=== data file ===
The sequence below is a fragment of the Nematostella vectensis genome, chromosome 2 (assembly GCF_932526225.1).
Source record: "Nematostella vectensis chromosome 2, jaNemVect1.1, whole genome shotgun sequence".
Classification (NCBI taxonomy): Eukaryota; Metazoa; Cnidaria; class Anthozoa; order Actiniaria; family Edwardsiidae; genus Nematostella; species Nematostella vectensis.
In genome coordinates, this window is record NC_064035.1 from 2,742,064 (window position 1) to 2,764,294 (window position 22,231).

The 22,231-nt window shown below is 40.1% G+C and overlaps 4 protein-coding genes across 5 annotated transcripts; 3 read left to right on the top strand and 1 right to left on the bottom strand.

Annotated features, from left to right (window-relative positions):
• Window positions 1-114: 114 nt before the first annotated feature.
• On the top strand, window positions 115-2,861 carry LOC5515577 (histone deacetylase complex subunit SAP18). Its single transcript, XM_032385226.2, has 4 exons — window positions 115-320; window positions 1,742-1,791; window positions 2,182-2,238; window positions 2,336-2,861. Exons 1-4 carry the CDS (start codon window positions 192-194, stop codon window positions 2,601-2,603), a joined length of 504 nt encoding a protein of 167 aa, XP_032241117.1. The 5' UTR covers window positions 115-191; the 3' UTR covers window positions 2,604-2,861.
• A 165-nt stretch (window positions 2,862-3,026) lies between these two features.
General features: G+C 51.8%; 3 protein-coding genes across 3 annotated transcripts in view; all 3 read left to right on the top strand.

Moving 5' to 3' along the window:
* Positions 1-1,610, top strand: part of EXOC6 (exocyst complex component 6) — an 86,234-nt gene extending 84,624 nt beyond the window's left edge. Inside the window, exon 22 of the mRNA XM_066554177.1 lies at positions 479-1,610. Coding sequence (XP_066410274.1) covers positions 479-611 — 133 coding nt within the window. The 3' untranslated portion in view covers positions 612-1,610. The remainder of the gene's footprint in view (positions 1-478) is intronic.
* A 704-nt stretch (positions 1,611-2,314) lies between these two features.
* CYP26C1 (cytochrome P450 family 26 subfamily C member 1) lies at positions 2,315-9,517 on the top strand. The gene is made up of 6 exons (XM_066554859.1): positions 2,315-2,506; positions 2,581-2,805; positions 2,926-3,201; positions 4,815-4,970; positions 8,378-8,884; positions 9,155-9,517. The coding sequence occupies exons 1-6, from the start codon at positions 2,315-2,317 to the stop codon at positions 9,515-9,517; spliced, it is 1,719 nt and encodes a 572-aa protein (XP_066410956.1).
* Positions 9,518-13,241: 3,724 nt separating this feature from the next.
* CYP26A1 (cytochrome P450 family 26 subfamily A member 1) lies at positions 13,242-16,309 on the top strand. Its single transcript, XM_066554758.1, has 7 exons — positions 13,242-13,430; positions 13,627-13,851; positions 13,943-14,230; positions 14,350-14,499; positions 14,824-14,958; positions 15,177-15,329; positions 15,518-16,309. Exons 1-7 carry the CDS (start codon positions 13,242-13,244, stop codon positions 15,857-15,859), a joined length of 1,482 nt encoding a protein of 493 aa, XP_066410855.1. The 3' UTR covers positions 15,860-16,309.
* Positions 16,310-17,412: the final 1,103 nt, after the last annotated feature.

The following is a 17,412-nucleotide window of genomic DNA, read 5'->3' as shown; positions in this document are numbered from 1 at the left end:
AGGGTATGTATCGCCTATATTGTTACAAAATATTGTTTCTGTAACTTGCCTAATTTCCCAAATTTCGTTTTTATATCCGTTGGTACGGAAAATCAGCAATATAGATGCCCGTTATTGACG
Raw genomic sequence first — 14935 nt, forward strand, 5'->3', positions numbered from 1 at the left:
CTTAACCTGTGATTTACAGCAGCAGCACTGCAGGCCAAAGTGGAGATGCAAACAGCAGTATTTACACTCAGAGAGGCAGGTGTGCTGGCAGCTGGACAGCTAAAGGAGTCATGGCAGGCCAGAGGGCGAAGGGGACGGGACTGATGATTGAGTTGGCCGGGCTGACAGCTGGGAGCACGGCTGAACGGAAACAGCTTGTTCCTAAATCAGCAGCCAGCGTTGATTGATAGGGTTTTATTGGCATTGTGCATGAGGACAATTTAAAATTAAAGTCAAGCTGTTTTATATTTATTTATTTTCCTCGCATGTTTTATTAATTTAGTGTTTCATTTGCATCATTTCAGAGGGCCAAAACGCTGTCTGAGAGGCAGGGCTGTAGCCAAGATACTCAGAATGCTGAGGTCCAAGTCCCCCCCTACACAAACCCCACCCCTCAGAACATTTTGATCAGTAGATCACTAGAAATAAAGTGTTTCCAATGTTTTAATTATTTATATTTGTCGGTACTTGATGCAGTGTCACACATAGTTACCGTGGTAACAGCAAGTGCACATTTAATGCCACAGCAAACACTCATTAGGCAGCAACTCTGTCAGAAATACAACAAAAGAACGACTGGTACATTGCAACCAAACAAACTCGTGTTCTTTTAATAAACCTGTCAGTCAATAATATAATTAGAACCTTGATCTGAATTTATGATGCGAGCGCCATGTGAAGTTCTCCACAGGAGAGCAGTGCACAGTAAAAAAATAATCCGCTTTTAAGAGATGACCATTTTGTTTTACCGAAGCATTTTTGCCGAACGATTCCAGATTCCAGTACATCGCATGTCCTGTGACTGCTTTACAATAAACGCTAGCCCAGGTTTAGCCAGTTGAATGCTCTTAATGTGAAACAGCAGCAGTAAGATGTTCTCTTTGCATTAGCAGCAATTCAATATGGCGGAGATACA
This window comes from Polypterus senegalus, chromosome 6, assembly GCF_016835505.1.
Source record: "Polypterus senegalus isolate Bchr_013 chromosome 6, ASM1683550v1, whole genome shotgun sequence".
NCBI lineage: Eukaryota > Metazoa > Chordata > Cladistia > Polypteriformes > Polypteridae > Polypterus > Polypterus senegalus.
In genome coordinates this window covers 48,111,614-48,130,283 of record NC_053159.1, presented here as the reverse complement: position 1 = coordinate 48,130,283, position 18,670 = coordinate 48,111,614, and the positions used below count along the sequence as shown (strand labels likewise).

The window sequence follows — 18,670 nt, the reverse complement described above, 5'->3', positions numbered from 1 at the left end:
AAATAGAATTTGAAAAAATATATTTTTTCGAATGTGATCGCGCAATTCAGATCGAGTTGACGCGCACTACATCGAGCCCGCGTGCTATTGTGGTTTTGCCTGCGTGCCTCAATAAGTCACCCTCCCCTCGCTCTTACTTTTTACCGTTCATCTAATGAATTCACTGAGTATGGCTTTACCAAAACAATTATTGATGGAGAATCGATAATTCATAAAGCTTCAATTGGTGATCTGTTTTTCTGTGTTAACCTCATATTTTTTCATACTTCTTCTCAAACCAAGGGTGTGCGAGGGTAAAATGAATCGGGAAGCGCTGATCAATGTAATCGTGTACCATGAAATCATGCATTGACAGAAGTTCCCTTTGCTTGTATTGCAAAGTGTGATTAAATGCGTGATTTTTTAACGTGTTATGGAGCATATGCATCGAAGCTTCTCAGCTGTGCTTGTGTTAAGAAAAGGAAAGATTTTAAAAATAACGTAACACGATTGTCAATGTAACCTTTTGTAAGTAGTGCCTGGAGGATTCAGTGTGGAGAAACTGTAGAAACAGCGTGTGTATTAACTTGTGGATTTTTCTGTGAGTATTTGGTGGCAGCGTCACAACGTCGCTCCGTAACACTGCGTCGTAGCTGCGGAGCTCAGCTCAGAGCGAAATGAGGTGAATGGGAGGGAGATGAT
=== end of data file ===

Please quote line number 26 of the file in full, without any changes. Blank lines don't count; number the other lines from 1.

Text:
The window sequence follows — 18,670 nt, the reverse complement described above, 5'->3', positions numbered from 1 at the left end: